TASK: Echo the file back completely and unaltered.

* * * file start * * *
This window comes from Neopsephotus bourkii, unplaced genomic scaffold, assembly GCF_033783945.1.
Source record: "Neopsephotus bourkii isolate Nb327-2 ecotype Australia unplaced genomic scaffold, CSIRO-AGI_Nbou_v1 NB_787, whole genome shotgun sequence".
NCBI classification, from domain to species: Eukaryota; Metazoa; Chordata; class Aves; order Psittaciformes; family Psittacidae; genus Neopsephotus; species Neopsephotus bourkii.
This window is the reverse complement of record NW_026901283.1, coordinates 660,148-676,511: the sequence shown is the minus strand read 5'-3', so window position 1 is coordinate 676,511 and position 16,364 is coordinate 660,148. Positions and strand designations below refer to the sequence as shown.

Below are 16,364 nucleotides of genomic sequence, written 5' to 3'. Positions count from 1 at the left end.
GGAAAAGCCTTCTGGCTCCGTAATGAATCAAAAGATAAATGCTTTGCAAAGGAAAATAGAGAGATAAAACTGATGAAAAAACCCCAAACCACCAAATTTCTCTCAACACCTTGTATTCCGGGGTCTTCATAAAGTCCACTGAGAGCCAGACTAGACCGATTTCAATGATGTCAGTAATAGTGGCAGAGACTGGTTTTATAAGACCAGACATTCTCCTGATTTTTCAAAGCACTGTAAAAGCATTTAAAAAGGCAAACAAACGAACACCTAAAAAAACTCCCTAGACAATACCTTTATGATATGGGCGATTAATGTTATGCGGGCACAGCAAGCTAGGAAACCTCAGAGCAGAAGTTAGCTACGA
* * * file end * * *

This window comes from Neopsephotus bourkii, unplaced genomic scaffold, assembly GCF_033783945.1.
Source record: "Neopsephotus bourkii isolate Nb327-2 ecotype Australia unplaced genomic scaffold, CSIRO-AGI_Nbou_v1 NB_787, whole genome shotgun sequence".
NCBI classification, from domain to species: Eukaryota; Metazoa; Chordata; class Aves; order Psittaciformes; family Psittacidae; genus Neopsephotus; species Neopsephotus bourkii.
This window is the reverse complement of record NW_026901283.1, coordinates 660,148-676,511: the sequence shown is the minus strand read 5'-3', so window position 1 is coordinate 676,511 and position 16,364 is coordinate 660,148. Positions and strand designations below refer to the sequence as shown.

Below are 16,364 nucleotides of genomic sequence, written 5' to 3'. Positions count from 1 at the left end.
GGAAAAGCCTTCTGGCTCCGTAATGAATCAAAAGATAAATGCTTTGCAAAGGAAAATAGAGAGATAAAACTGATGAAAAAACCCCAAACCACCAAATTTCTCTCAACACCTTGTATTCCGGGGTCTTCATAAAGTCCACTGAGAGCCAGACTAGACCGATTTCAATGATGTCAGTAATAGTGGCAGAGACTGGTTTTATAAGACCAGACATTCTCCTGATTTTTCAAAGCACTGTAAAAGCATTTAAAAAGGCAAACAAACGAACACCTAAAAAAACTCCCTAGACAATACCTTTATGATATGGGCGATTAATGTTATGCGGGCACAGCAAGCTAGGAAACCTCAGAGCAGAAGTTAGCTACGA